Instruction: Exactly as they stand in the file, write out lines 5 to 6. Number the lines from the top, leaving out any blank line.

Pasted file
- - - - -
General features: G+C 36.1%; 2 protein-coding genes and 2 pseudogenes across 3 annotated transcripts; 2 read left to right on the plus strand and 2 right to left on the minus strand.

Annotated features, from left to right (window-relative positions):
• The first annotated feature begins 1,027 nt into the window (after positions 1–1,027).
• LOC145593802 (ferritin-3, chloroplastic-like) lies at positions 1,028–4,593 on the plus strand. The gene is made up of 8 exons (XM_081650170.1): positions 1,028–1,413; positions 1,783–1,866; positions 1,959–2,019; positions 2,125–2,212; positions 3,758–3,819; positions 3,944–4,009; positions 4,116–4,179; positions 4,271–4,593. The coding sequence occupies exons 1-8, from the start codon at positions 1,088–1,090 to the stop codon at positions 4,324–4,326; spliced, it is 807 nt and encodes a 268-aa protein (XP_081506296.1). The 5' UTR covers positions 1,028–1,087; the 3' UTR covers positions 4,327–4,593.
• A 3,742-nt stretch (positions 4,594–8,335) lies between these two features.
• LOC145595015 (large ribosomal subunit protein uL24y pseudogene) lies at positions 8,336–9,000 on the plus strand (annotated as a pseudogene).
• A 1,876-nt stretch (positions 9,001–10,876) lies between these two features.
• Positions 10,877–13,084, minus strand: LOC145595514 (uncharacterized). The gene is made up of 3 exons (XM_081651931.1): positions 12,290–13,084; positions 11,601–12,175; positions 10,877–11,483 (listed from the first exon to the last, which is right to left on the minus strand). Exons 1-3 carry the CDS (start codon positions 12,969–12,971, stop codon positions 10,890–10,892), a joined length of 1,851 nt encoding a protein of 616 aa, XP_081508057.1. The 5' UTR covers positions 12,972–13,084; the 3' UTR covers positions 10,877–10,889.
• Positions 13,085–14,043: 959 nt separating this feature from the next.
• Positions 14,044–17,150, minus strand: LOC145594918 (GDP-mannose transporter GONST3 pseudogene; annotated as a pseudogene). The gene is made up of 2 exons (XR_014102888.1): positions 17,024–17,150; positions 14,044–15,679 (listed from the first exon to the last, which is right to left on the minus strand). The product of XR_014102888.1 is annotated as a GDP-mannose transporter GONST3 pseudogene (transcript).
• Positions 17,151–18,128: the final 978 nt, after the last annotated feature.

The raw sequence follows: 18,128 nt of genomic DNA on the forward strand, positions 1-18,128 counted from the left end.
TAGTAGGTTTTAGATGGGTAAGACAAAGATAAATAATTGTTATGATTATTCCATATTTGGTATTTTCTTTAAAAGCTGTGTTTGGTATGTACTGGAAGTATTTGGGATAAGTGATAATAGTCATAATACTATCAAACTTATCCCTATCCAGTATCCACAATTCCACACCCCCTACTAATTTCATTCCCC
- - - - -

• A 3,742-nt stretch (positions 4,594–8,335) lies between these two features.
• LOC145595015 (large ribosomal subunit protein uL24y pseudogene) lies at positions 8,336–9,000 on the plus strand (annotated as a pseudogene).